Annex - Manufacturing industries: prospects for expansion and diversification

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Iceland - Current economic position and prospects (Vol. 2) : Annex - Manufacturing industries: prospects for expansion and diversification (English)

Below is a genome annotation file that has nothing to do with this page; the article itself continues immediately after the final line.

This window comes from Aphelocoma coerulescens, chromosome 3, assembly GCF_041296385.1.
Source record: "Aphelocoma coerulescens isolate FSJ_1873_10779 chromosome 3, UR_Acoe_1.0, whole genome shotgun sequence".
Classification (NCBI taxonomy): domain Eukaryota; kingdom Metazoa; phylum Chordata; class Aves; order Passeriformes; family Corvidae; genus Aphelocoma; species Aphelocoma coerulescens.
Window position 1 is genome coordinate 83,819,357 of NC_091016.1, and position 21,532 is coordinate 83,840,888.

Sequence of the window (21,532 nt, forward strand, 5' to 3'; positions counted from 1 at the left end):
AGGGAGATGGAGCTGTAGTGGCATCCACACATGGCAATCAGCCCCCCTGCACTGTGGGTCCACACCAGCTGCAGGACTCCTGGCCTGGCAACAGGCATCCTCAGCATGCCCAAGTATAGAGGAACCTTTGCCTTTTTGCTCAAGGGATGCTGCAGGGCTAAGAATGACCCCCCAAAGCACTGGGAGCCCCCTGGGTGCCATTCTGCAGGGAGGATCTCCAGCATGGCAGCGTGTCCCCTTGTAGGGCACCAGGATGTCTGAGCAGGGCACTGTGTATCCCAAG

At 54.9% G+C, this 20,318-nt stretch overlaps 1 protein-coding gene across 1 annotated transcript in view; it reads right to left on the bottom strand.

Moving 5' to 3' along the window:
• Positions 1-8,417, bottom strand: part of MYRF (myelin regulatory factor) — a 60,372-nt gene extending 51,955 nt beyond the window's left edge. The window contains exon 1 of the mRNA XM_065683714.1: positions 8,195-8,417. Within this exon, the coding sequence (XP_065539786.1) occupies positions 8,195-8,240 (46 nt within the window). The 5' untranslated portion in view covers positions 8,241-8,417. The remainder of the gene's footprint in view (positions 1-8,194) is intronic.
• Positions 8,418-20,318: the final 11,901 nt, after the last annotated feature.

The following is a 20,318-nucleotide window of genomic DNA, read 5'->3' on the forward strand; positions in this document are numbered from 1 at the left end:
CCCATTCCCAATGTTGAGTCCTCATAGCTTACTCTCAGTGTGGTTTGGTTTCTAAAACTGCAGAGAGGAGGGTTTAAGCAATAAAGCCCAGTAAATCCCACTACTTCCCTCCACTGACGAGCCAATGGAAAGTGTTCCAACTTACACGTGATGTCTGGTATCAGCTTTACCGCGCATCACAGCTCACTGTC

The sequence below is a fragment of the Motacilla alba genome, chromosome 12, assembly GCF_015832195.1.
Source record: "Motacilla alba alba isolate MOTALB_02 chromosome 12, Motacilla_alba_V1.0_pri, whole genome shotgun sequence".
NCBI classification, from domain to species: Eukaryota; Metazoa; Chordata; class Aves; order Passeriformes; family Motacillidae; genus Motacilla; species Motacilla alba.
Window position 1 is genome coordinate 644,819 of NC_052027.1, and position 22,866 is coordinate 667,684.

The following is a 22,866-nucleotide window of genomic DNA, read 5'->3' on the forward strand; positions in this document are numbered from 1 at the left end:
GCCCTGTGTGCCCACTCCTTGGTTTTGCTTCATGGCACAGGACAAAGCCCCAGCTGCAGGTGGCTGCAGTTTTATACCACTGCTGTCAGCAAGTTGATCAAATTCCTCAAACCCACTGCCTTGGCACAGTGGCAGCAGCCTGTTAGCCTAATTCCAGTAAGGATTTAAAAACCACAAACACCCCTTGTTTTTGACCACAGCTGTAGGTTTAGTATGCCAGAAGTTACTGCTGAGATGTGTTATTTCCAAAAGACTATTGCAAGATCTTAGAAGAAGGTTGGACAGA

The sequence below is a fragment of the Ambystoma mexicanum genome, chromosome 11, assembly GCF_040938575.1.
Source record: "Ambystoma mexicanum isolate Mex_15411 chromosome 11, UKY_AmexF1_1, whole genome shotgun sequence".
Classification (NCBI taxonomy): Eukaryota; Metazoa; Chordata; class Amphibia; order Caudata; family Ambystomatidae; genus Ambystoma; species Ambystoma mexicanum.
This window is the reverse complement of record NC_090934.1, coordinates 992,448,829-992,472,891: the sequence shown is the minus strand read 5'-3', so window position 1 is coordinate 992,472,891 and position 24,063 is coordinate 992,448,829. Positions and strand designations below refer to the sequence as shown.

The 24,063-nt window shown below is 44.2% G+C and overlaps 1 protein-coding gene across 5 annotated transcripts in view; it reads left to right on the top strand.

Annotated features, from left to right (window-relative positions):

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RESTRICTED Report No. EMA- 1 5a This report was prepared for use within the Bank and its affiliated organizations. They do not accept responsibility for its accuracy or completeness. The report may not be published nor may it be quoted as representing their views. INTERNATIONAL BANK FOR RECONSTRUCTION AND DEVELOPMENT INTERNATIONAL DEVELOPMENT ASSOCIATION CURRENT ECONOMIC POSITION AND PROSPECTS TCE LAND (in two volumes) VOLUME II MANUFACTURING INDUSTRIES: PROPSECTS FOR EXPANSION AND DIVERSIFICATION October 31, 1969 Europe, Middle East and North Africa Department CURRENCY EQUIVALENTS August 4., 1961 to November 26, 1967: US$ 1.00 - IKr 43 IKr 1 $0.0233 November 27, 1967 to November 11, 1968: US$ 1.00 = IKr 57 IKr 1 = $0.0175 Since November 21, 1968: US$ 1.00 IKr 88 IKr 1 = $0.0114 TABLE OF CONTENTS VOLUME II - AN_..;: P_jl EXPA1SION OF TRADITIONAL INiDUSTRIES . . . . . . . . . . . . . . 1 Processing of Sheepskins . . . . . . . . 1 Woolen Textiles ..................... Shipbuilding and Ship Supplies . . . . . . . . . . . . . . Furniture . . . . . . . . . . . . . . . . . . . . . . . . Ceramics . . . . . . . . . . . . . . . . . . . . . . .5 Fish Canning . . . . . . . . . 6 . . . . . . . . . . . . 6 Packaging Materialq - - - :. DIVERSIFICATION INTO NEW INDUSTRIES . . . . .7 a.Nat,u-,l RPeso,.ce..... 7 HIydroelectric Power Potent.i.al . . . . . . .U.L. . ...... .*. 7 Geothermal Energy Potential . . . . . . . . . . . . . . . Miinerc' Depo t S4 . . . . . . . . . . . . . . . b. Prospects for De-velopmlent In ....o.. 1 U. m .1.1.1± vL~.JpuL. ..... . . . . . . . . . . . . Diatomite Production ................................ 11 Exploitvation of' Perlite Deposits . . . ....If.. 1 uminkFai g . . . . . . . . . . . . . . .. . . . . . . Possibilities for the Process industries .1.2..... . . Salt .12........... Chlorine and Caustic Soda . . . . . . . . . . . . . . 14 Magnesium . ................... Sodium. ......................15 Silicon .... . ............... .... 15 Phosphorous . ................. ... . 1. Heavy Water .............. .......17 Oil Refinery .... . . . ...1.8. . . . . . . . . lo Seaweed . . . . . . . . . . . . . . . . . . . . . . . 18 M4APS, AIiNEX TABLE AND DIAGRAM MANUFACTURING INDUSTRIES IN ICELAND PROSPECTS FOR EXPANSION IAD I,,VERSIFICATION 1. This report reviews a number of possibilities for the further ex- pansion and diversification of the Icelandic manufacturing industries. These possibilities fall into two categories. First, those of expanding the tradi- tional industries, second, new projects in the chemical and mineral fields relying on specific advantages which Iceland has to offer: the mineral de- posits, power and geothermal energy available in the country are briefly re- viewed in this context. I. EXPANSION OF TRADITIONAL INDUSTRIES 2. Traditional Icelandic industries are related to processing of agricultural products, to supplying the fishing fleet, and to production of food products, textiles and household goods for domestic use; in addition there is a substantial construction industry. Some of these industries which appear to have an export potential are here reviewed. Processing of SheeDskins 3. During the sLuumer, sheep number about 1.7 million head, of which half are slaughtered before winter. Consequently, approximately 900,000 sheepskins are nroduced per year; most of which are exported salted, with- out further processing. Figures relating to the production and major ex- port categories are given in the folloWing table: Production and Export of Sheepskins 1964-1968 1964 1965, 1966, l0r;7 1968 Sheepskin. Production (thousands) 73 809 889 903 881 Exported Salted, with Wool 714 417 777 801 1032 Exported Tonned, with Wool 3 36 39 45 h8 Value of Salted Exported Skins (IKr mil.) 111 80 103 104 207 Val'ue of 'Ianed exported Skins it0 1 1 2 2 SLource: Economic Instit ut e , Mayw I969 4. he average vallue in 1976-8 of a salted, non-processedA shi-eepsk-in was the equivalent of US$3.50, while processed skins fetched the equivalent of abuu tv'oyl.30. If Icln hdpocse ll it.s export-ed shieepskXins in 196,7, instead of only about 5%, export earnings might have increased by the equiva- lent of nearly US$4 million in that year. - 2 - 5. In addition. if larger auantities of tanned skins were available it would be possible to use these skins as a basis for manufactured goods such as suede and lamb-fur coats and iacke1-;. During recent hihitionn of Icelandic products in New York and Scandinavia there appeared to be a big demand for such Droducts but orders had to he declined due to the lack of' manufacturing capacity in Iceland. The quality of Icelandic sheepskins is renuted to be very good. 6. This situation will not ,vpro. until the new tanneJr be ng built by the Federation of Icelandic Cooperative Societies in Akureyri is completed by the end of t.hi year or early in 1970; this new tannery r an one which was destroyed by fire in January. The capacity of this tannery wi-11 not per.mit the tan ing of n'l available sofns al - -- tAnner- in the north is now under construction. 7. Production and sales of coats and jackets from tanned skins with or withou+ wool sho ud also be sti-mulaed. The Cooperative -ocieties in Akureyri are already training workers to do this and some private enter- priesin that part of fthe co-try have also so--wi an ±itere-. A-n effec- tive marketing effort and a close coordination between the build-up of production. -and s-oleS is o eurd Woo'len Textiles 8. Icluad has govu quality wuuol exports of woul and wool products are already significant but further expansion should be possible. Production of scoured wool irn 1968 was l,110 tons of which 22 percent was exported as such while the remainder was used as raw material and underwent further pro- cessing for both the domestic and export markets. 9. One of the two largest woolen mills employs 110 people, has 360 spindles and produces blankets, carpets and a loosely twisted wool called lopi used for hand knitting. Some of the products are sold to tourists and marketed in Western Europe and the U.S. The company had run into financial difficulties, partly as a result of management and marketing problems. With the appointment of a new general manager the plant is now operating two shifts 5 days a week, and is reputed to have reached profitable operations again. 10. The largest woolen mill employs 250 people on two shifts. It manufactures blankets and worsteds as well as spun wool for associated com- panies, and uses 300 tons of Icelandic wool per year, augmented by about 100 tons of Australian wool and synthetics. The woolen mill is associated with a knitting mill (150 employees - 3 shifts) which produces 140,000 knitted woolen sweaters per year, as well as work clothes based on imported cotton cloth. Total exports from these operations were around US$1 million in 1968, mainly to the USSR under trade agreements. -3 - 11. Bth +~ text,ile m, I s produc a ood qulty product and in- part icul ar the largest appears to be efficiently laid out and run. The other has a very IUJU~ Li ).L LI.LLLL6 k .LUJLL LUUA. .L k W=0.V .LL Lb 'JJ :.LOc L-'.JLL ~ I4 L'J~ L. i 4 .AJ ModerL spinnir. sectio bu 'is weeaving op-*atons are Ihoused in _4 4otb-st- l buildings over 50 years old which will need reliLacement. The recent devalua- tions have considerably assisted both comrpanies to secure prolitable foreign orders. 12. It would appear desirable to increase the output of one or both mills in order that a larger proportion of wool produced in Iceland would be exported as manufactured products rather than just scoured, baled wool. On the basis of the recent wool export figures it would appear that there would be room for another plant capacity approximately the size of the Alafoss operations, provided markets could be developed. Shipbuilding and Ship Supplies 13. The shipbuilding industry appears to be in serious difficulties. Some of the yards were established or expanded as a result of the large de- mand for fishing vessels which existed in the early 1960's and which was met by purchases in foreign yards. However, at the time when the domestic yards were ready to start operation the herring boom was over and few new boats were ordered. 14. A typical case is the shipbuilding and repair facility in Akureyri. The town council has installed a marine railway with a capacity of three ships of 2,500 tons each; in addition there is a similar installation which will hold 16 ships of up to 150 tons. This equipment has recently been installed at a cost of IKr 50 million but there appears to be only small demand for hull repairs and a substantial financial loss is being incurred on this venture. 15. Close by is the shipyard of Slippst8din. This yard has a single slipway, completely enclosed to permit construction under all weather con- ditions and has the capability of building ships of up to 2,000 tons. This new yard was completed in 1966 and has since built only two small fishing vessels one of 300 and the other of 500 tons. The yard was threatened with closure due to the lack of work and in order to salvage it, the Government gave it an order for two coastal vessels of 1,000 tons each for delivery in 1969 and 1970. Employment has however been cut from 200 to 140. and at pre- sent the engineering staff is under-employed as no new orders have been forth- coming. The yard will require 1,500-2,000 tons of new construction per year to operate profitably. 16. The quality and workmanship of the vessels under construction at Slippst8din appear to be good. However, there seems to be a lack of initi- ative to shop around for new orders even for trawlers, for which a demand is expected to develop in Iceland within the next few years. The Government in cooperation with the fishing industry should perhaps promote the use of a standard design for fishing vessels (in line with nlans which are now in - 4 - hand): Slippst8din and other yards should auote Drices for such vessels based on limited series production. If the yard could plan for the production of say ten vessels over a 2 tn v year neriod costs counld probahlv hp nuuoted At such a level that not only would domestic buyers become interested but export nnrkets too coulld be developed. So far there appears to have been no export of vessels to other countries. 17. There is no reason why Iceland could not be competitive in certain specinlized ~ ~ ~ ~ ~ ---- desgn ofsisDatctalyfs4gvses ue to _t geo= graphical position the country will always have a disadvantage in respect to freight costs of steel; on the other hand, since it has no steel industry of its own and is not bound to any specific supplier, it might have access to relativelDy ch-eap r'aw mas.eri%La . Tabor --05tS, i which amon.t to 30 percent of the construction costs of a ship, are reasonable after the devaluation and producti vit4y ar..s satisfactory. The Faero Islands4 have been aul. to build up a reasonably competitive shipbuilding business with exports to the 0Scandi -.,iL Countries T_) oSA ... 4 S A, 4-- - - _; _ _P-_ ___- vA~LU.4.fl4te.V .J.C U L V L L ; 4.'...aJ. , W.L. 111 . UQ VWJ.J c a i ± L, . .L~ L 1i6 ±L1UUZ bL- and its knowledge of fishing vessels and equipment, should be able to do as well SoeGsern assi'starce in provi:-ng meudiwurr-term financing -or potential buyers of ships may be required. 18. Similar arguments can be advanced for the manufacture and export o _.a au _-_ u_ _ 4_ u_ a1 L_ _ -- _- _ L -_ - v± auw s ± ,y qu |.LP UJaU ±u- ULlt . XU.LX1.LL1 I _Ls*C,u such as Ie65ts W.l11(±nes, Iloats, etc. Although it is unlikely that Iceland will ever produce the basic raw materials used, such as nylon for nets, it is quite likely that tne sewing and design of nets could prove to be a profitable operation. Small net manu- facturing operations are in existence in the country and a concentrated ef- fort by all manufacturers to capture export markets might be considered for this and similar products. Furniture i9. Icelandic furniture follows the Scandinavian styles, and appears to be comparable in quality and finish. There are about ten furniture fac- tories employing 10 or more workers, all serving essentially only the home market of 200,000 people. The industry is, therefore, too fragmented. It is protected by a 90 percent import duty, but has to pay a 40 percent duty on its raw materials and a 25 percent duty on equipment. 20. Two furniture factories were visited. These well-equipped facto- ries employ about 40 people including office staff, and are probably the second and third largest furniture manufacturers in the country. The re- cent devaluation, which has increased the cost of the wood and thus of the furniture and the general fall in demand has a marked detrimental effect on furniture sales. Partly for this reason both factories have run into dif- ficulties. 21. Both manufacturers expressed interest in establishing meaningful export markets. As the plants are well-equipped, the workers skilled and - 5 - the wages are comparable to or lower than those in the Scandinavian industry, there appears to be no reason why Icelandi: furniture could not be sold a- broad. Although the country does not prodc_ie any wood, the same situation exists in Denmark, and all Scandinavian counti -'s have to import the hard- wood veneers. 22. One of the factories visited had received a large export order from the U.S. but did not accept the contract since production capacity was not sufficient. Apparently no effort was made to contact other manufacturers and to try to handle the order on a work-sharing basis; this in spite of the fact that the factory was facing serious financial difficulties. 23. It would appear that furniture manufacturers should pool their re- sources for the promotion of export markets. Each relatively small factory should specialize in a few products, rather than manufacture a full range of furniture as is done at present, and produce the selected products in larger ouantities. A marketing organization might be established which would quote volume prices on the different products, and would arrange visits by foreign buyers and particination at trade shows abroad. flermni rs 94. T'here is one Lefl-estnhlished plant in Revkiavik. Its products are based on clay from the geyser areas, mixed with crushed lava and sup- plemented by some im-ported clay to enhance the quality nf the final pro- ducts. They have a great appeal for foreign tourists and some of the cera- msc products are exported. The management believes there is a sihqtnntial market for its products abroad, and is contemplating expansion from the present 50 tons per year capacity to 360 tons per year. 25. ±&CtCbTJChe CdevelopmentJ of this inustrywthis be strongly encouraged if the results of the market study being undertaken continue uo be as fav,orable as the first indications. After expansion the company should have an output with a value of about $1 million per year, LIs oA which uill,- be exported ; proviSiOn-al estira+es i ndi cateinetns of $0.6 million will be required to achieve this goal, of which less than half will be foreign exchanrge. 26. In addition to this already established cer-amics output there might be possibilities for the production of utility and industrial ceramics. Czechoslovakia, for exam:ple, produces large quantities of superior floor tiling for industrial environments made out of re-molten lava; similar types of 'lava exst in IcelandAf.rt A f h ner srv ey and evaluation of available clay deposits would also help to establish whether a larger conventional ceramics production cou±u bJe sustLLai.nedu. -6- Fish Canning 27. Five Tcelandic fish canning companies are proposing to form a joint marketing and purchasing group to promote tihe !xport of canned fish, and to centralize the purchase of fish and nackazinw materials. The idea of forming an export organization for canned fish products appears sound; similar ar- rangements have been successfLul regarding the exnort of frozen fish. salted fish, and dried fish. Increased exports of canned fish would give a higher added value to Icelandic raw materini and thus improve export earnings. Moreover, unutilized canning equipment is already available and could be em- ployed for far greater production than is achieved at nresent, Pronections prepared by the sponsoring companies show export sales could reach $8 million per year five years after implementation of the project, as compared with a total of only $0.5 million in 1967 for all five participating canneries. Packaging Materials 28. There are one large and a few smaller companies producing packaging materials. The largest of these companies employs 130 people and produces cardboard and corregated boxes, waxed board boxes, toilet paper, hand towels, and simIllar products. ~Al th,,ough the coprysplias the doelstQic market,- most of its packaging materials are sold to companies which export their products. 29. ThIe com-pary h'as modern equipmlent, includAir.g smmulti-co-lor printing equipment and operates without protection and in direct competition with im- ports. Nevertheless, the company has at present about 85 percent of the market in its line in Iceland. In addition some trial export orders from Greenland, the Faeroe Islands and Norway have been recently received. 30. The company is expanding into production of plastic containers; a new addition to the plant to house this production is nearing completion. As after devaluation labor rates in the industry have become more competitive with those of neighboring countries, it is expected that a limited export industry of boxes and other packaging material could be built up. Tnis is in addition to the indirect export of the company's products as packaging material for Icelandic exports. 31. One other company produces similar products, while numerous com- panies produce tin cans. One company in Reykjavik specializes in the manu- facture of tin cans but does not manufacture a full range; for example, can tops are not yet produced and have to be imported. Several fish canning companies also produce limited quantities of certain type cans for their own use. However, if the desired increase in the export of Icelandic canned fish products should materialize, additional can making capacity may have to be installed to meet the demand. At that time it might also be possible to consider production of a complete line of cans, thus reducing import require- ments. -7- II. DIVERSIFICATION INTO NEW INDUSTRIES 32. The resourc